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Artificial Crime Analysis Systems: Using Computer Simulations and Geographic Information Systems

Liu, Lin and Eck, John (Eds.)
Information Science Reference: Hershey, PA, USA, 2008
ISBN 1599045915 (pb)

Table of Contents, Contributors and Preface

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Reviewed by Armando Geller
Center for Social Complexity, George Mason University

Cover of book The fundamental dichotomy of what is good and what is bad has inspired intellectual and academic thought for millennia. Crime and its prevention is an important dimension of this dichotomy. Intensive academic work in the field therefore comes as little surprise. In 1971 Thomas C. Schelling wrote a most noteworthy article titled "What Is the Business of Organized Crime?" (1971a). I am not able to produce biographic evidence to draw a direct line between Schelling's reasoning on organized crime and his seminal agent-based work on segregation presented to the public in the same year (1971b). But the coincidence is remarkable.

Computational social science and in particular agent-based modeling are effective methodologies and techniques respectively in the study of crime. Crime is conducted by individuals and groups in socio-spatial environments. Agent-based social simulation is devised to study manifestations emerging from such systems. The book at hand provides a timely entrée to the subject, even though some of the novelty claims made are slightly exaggerated. The book is worth reading and should be noted by the broader social simulation community. The collection of chapters is organized around the following sections: The Role of Simulation in Crime Research; Streets, Networks, and Crime Distribution; Crime Event and Pattern Simulations; and Criminal Justice Operation Simulations. The three major subjects the reported research revolves around are: validation, spatial representation, and simulation-derived policy implications.

Many authors not only acknowledge the importance of validation, but also demonstrate their ability to test their model results against real data. These exercises are facilitated by the use of fine-grained geographical and time-referenced datasets. Spatial representation of crime, both in silico and by way of statistical target system data analysis, receives special attention (see for example Chapter XIV "The Simulation of the Journey to Residential Burglary" by Karen L. Hayslett-McCall et al.). So does explicit and intelligible founding of agent behavior in (empirically tested) theory and/or data. Findings with policy relevance thus become more credible. Other subjects touched upon include how much and what kind of visualization is needed and the importance of replication.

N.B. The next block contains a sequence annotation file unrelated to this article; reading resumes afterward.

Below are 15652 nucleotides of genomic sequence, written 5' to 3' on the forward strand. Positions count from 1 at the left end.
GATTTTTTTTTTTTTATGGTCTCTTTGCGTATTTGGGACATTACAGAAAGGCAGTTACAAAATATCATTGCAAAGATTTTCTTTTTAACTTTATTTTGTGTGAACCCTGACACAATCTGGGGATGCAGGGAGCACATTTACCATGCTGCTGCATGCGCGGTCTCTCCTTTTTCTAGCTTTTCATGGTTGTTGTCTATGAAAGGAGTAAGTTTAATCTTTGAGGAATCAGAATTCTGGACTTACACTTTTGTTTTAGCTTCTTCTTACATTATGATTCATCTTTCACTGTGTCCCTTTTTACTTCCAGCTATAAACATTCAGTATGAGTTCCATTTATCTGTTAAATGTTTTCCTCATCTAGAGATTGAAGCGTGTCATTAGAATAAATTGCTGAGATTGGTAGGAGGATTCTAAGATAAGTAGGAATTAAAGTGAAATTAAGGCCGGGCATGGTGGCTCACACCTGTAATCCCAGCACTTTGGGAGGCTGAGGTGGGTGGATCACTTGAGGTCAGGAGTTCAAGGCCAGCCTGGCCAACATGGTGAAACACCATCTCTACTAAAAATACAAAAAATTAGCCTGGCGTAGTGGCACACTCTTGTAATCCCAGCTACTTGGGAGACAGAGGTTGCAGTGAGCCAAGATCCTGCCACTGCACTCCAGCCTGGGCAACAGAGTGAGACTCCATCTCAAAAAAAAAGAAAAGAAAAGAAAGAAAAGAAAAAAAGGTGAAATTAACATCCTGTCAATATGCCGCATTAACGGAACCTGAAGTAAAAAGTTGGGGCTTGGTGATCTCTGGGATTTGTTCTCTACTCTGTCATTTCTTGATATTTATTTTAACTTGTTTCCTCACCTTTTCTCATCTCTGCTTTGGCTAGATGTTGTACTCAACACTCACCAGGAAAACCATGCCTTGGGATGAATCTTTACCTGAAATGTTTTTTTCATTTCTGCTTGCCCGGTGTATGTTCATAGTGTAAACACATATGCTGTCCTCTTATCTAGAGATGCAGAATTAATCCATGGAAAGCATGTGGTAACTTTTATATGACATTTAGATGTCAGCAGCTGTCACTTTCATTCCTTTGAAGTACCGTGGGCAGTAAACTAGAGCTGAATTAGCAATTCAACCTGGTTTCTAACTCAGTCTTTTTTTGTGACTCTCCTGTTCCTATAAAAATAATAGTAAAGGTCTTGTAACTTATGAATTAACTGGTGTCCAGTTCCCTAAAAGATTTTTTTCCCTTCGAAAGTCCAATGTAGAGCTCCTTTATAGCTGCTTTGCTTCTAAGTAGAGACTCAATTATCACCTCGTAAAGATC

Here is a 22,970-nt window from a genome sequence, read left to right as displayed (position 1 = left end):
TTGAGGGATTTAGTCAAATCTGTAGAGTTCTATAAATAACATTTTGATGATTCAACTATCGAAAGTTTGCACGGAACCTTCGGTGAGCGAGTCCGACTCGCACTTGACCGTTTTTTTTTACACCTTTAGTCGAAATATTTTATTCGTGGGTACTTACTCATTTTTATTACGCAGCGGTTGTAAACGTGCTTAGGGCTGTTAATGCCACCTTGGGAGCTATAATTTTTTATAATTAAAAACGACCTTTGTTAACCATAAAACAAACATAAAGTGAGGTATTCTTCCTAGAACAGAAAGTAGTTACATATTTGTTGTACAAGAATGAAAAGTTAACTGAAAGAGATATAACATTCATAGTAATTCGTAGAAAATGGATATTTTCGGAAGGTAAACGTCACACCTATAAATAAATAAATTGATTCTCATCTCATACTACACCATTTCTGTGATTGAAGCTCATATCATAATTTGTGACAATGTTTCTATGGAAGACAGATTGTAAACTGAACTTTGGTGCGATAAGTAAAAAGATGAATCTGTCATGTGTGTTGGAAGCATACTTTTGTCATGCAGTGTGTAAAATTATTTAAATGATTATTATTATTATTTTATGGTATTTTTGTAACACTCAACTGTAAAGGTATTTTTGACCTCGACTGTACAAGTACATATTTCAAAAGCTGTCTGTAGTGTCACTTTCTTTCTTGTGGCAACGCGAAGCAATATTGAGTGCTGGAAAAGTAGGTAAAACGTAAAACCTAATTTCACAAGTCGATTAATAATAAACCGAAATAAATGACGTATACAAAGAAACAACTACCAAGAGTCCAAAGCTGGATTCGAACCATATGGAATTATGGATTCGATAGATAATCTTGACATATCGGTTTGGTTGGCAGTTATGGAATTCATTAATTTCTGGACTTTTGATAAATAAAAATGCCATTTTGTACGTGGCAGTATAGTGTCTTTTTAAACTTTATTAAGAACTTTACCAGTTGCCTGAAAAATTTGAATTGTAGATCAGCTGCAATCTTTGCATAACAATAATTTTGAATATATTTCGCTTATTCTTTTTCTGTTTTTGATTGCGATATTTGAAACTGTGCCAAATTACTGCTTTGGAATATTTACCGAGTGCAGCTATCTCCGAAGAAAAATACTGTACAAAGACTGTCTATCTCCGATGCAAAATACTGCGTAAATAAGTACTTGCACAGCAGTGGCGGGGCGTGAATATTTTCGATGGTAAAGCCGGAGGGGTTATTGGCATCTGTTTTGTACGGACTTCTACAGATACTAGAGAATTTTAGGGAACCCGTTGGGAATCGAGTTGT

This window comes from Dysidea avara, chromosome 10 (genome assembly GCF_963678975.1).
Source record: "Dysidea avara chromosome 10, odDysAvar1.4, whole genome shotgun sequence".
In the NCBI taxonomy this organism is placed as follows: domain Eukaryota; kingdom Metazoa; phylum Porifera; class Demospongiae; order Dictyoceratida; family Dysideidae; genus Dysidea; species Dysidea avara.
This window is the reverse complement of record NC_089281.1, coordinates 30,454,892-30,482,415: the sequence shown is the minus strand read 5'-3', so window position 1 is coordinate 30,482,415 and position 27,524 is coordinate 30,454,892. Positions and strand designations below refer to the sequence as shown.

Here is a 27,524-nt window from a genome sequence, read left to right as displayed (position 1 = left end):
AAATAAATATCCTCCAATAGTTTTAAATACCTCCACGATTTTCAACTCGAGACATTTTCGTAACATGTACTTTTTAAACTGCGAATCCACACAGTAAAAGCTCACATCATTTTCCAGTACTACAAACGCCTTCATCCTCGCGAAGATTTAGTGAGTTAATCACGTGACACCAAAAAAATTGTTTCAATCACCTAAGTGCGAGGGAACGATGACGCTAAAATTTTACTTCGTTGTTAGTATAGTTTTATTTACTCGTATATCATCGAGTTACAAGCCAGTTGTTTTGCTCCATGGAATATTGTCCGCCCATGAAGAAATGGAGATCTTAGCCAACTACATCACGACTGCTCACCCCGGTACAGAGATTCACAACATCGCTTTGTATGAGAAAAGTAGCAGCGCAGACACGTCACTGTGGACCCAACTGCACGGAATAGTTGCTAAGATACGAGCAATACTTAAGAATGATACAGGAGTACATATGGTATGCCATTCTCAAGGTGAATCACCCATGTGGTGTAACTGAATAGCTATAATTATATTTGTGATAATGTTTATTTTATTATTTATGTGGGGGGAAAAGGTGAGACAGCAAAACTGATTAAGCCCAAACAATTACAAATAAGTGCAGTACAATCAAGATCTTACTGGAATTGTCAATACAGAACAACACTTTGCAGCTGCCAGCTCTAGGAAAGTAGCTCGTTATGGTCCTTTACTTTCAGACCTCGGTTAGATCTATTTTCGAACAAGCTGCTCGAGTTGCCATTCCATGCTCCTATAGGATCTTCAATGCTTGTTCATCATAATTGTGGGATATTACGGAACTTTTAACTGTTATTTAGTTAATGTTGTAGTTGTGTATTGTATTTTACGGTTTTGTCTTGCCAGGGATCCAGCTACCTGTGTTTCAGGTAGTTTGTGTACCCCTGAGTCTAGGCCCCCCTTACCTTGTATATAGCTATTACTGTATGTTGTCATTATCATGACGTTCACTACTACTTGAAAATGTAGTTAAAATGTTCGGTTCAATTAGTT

The editors Lin Liu and John Eck do a very good job in compiling a body of research that is in accordance with current modeling practices and standards. Further discussion of the practice of hybrid modeling - i.e. the combination of different types of models such as agent-based, systems dynamics, and neural networks into one simulation model, as conducted in many of the chapters - would have certainly been a plus. Nevertheless, this collection of papers makes a reasonable contribution to the understanding of computational social science as a complementary alternative to more orthodox approaches in the social sciences.

This said, I have three criticisms of the book. The first is perhaps a tedious one, but some of the chapters do not include the essential literature. For example, the authors of Chapter XVIII "Drug Law Enforcement in an Agent-Based Model: Simulating the Disruption to Street-Level Drug Markets", Anne Dray et al., should make reference to Lee Hoffer's (2005) excellent ethnographically founded computational work on the drug market in Denver, CO. The second point of critique deals with a more serious issue (that is related with the first): The usage of qualitative data in the study of crime by means of computational social simulation and its methodological implications are neglected. Despite my openly declared bias toward qualitative research it is a fact that the more clandestine an object of investigation is the less quantitative data describing it will be available. Formal methods making use of qualitative data then become essential. Last but not least, the ethical implications of increased use of geographical and time-referenced data to fight crime have not been raised. Thematized long ago by such classic authors as Orson Welles and Aldous Huxley and publicly discussed in the last decade, researchers must reflect upon the consequences deriving from increasing security versus societal liberties every time this kind of research is conducted.

* References

HOFFER , L D (2005) 'Using Agent-Based Modeling to Better Understand Local Heroin Dealing Organizations and Drug Markets'. In Macal, C.M., North, M.J. and Sallach D.(eds),Proceedings of the 2005 Agent Conference on Generative Social Processes, Models, and Mechanisms, co-sponsored by the Argonne National Laboratory and the University of Chicago. Chicago, 13-15 October 2005, ANL/DIS-06-5, ISBN 0-9679168-6-0, downloadable at: http://www.agent2007.anl.gov/2005procpdf/Agent_2005_Hoffer.pdf

SCHELLING, T C (1971a) What is the Business of Organized Crime?. Journal of Public Law, 20(1), pp. 71-84

SCHELLING, T C (1971b) Dynamic Models of Segregation. Journal of Mathematical Sociology, 1(2), pp. 143-186


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